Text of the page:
Jiri Sedivy has just been named NATO's Assistant Secretary General. The former Czech defence minister and current deputy minister of European affairs will be moving to Brussels this autumn - and will become the first Czech official to occupy such a high ranking position at NATO headquarters. I spoke to Jiri Sedivy earlier, and I asked him what his new job involved.
"This position is responsible for reviewing and updating NATO's capabilities. It involves the formulation of strategic objectives and concepts. Another important task consists in assessing and evaluating military capacities or contributions of the allies."
Is there a particular area within NATO policy making and planning you will particularly focus on? A particular region of the world, for example?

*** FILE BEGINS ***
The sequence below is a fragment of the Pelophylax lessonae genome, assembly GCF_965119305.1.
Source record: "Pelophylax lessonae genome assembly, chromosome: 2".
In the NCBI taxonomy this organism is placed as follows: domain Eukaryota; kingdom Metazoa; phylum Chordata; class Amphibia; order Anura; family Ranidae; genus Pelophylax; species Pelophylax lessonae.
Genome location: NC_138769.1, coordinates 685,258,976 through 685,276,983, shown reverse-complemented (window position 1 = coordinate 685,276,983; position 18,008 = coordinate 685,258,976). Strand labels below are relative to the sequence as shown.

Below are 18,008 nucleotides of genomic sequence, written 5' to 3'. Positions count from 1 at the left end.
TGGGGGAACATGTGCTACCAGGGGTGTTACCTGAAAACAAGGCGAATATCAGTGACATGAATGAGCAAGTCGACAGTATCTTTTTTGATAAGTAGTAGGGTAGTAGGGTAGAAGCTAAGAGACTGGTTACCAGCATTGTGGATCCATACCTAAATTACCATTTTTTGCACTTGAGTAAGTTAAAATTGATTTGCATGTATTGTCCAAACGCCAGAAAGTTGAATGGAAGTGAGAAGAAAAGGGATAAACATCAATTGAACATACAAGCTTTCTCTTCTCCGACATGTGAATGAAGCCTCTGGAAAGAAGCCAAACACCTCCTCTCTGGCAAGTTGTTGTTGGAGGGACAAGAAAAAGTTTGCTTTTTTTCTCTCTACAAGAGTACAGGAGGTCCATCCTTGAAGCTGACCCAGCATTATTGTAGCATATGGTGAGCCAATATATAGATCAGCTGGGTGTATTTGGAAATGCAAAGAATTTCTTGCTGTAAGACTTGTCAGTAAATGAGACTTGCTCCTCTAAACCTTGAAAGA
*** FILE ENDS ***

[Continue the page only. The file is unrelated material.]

"No, no, it's not regionally defined, it is defined functionally. The planning is divided in NATO into seven so-called planning disciplines, such as force planning, resource planning, armaments, logistics, nuclear planning, communication, and civil emergency. There is nothing like a strict specialization. The idea is to harmonize these planning disciplines so that the overall output in terms of military capabilities is adequate to the full spectrum of the tasks and missions of the Alliance."
You are the second high NATO official from a new member country. Is this a sing of any process of changing priorities within the NATO leadership?
"No, I don't think so. I believe that the fact that I am coming from a new country reflects the effort to balance or to adequately represent the new member countries within the international staff of NATO."
You will no longer be a part of the Czech government. What will your position be on the possible location of an American-operated radar base in the Czech Republic functioning outside NATO structures?
"My position will be defined by the consensus within NATO."
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